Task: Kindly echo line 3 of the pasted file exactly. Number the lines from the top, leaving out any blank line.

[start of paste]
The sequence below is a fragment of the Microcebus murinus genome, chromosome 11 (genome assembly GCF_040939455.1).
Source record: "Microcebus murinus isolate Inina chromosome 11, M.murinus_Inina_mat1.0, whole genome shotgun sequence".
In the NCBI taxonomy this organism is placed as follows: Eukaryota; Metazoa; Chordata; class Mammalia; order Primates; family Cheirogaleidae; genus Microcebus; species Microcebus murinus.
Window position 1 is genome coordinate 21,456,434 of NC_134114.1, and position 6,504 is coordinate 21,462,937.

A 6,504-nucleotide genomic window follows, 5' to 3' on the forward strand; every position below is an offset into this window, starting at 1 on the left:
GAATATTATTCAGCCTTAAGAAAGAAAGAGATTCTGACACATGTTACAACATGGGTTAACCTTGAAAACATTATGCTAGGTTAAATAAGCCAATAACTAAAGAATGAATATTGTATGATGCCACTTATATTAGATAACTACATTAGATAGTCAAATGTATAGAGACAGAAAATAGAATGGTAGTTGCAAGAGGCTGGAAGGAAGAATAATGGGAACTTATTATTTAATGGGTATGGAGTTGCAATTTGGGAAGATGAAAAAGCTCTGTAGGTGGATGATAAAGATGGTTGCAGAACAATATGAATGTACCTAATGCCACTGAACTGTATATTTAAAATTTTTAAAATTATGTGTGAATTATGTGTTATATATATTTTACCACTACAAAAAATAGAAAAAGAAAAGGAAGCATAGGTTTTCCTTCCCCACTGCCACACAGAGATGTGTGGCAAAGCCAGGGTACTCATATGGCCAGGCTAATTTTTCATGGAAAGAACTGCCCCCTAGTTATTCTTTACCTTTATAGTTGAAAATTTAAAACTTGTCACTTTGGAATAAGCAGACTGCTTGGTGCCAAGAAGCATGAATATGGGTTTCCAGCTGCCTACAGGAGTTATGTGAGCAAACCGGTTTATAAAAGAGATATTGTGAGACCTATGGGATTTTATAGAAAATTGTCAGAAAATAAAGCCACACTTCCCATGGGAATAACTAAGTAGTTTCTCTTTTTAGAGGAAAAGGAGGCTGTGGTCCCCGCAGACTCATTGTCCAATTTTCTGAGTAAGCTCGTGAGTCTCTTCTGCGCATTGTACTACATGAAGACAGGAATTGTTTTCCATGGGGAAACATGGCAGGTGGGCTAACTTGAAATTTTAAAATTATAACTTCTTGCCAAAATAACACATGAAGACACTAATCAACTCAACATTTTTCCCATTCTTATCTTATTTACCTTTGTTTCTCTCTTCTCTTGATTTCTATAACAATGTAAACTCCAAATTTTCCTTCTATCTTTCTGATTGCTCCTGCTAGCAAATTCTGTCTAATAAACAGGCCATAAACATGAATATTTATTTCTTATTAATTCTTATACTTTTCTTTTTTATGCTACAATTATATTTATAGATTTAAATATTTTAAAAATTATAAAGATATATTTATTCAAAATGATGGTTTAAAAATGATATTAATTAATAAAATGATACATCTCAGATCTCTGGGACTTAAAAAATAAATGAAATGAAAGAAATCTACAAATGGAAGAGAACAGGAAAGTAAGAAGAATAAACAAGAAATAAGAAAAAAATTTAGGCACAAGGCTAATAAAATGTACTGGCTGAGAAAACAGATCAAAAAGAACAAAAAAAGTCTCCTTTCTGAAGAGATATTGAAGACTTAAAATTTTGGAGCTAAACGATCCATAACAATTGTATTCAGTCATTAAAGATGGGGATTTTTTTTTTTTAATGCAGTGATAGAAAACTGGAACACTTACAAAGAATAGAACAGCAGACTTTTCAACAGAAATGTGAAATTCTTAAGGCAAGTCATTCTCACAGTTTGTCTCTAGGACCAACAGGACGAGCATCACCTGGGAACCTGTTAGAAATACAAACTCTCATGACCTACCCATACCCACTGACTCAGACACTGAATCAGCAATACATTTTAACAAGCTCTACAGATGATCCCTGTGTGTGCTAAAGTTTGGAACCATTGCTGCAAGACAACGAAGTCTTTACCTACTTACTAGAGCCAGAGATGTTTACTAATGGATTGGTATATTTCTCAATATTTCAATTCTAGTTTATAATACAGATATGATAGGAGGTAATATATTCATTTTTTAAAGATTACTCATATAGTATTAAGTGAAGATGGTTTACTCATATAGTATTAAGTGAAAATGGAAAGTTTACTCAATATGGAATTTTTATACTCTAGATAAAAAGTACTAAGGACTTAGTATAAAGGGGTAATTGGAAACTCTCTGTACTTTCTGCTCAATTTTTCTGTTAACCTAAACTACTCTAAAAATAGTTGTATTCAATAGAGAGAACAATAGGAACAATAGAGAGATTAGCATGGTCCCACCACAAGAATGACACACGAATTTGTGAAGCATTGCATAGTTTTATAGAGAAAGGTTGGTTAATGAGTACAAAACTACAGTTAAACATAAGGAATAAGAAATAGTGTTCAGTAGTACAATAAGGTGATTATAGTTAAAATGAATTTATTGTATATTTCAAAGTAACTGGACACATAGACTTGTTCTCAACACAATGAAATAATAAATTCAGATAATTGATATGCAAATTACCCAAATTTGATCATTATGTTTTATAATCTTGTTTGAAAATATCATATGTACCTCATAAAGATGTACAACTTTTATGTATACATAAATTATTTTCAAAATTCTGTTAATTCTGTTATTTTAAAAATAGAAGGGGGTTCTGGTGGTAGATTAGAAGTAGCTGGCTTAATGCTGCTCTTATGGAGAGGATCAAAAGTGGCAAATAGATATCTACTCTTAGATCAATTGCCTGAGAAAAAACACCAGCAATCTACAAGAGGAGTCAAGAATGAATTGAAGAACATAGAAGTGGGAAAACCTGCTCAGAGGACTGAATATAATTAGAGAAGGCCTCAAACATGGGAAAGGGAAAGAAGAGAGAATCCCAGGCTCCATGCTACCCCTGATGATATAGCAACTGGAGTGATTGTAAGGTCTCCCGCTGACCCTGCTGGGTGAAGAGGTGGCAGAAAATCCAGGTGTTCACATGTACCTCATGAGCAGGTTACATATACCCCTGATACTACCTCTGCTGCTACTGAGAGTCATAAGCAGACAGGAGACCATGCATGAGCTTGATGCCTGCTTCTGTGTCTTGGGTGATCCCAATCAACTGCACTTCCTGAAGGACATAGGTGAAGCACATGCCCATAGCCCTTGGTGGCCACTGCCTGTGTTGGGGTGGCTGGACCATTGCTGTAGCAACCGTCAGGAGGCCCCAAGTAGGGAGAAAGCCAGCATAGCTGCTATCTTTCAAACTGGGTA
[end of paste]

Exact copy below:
In the NCBI taxonomy this organism is placed as follows: Eukaryota; Metazoa; Chordata; class Mammalia; order Primates; family Cheirogaleidae; genus Microcebus; species Microcebus murinus.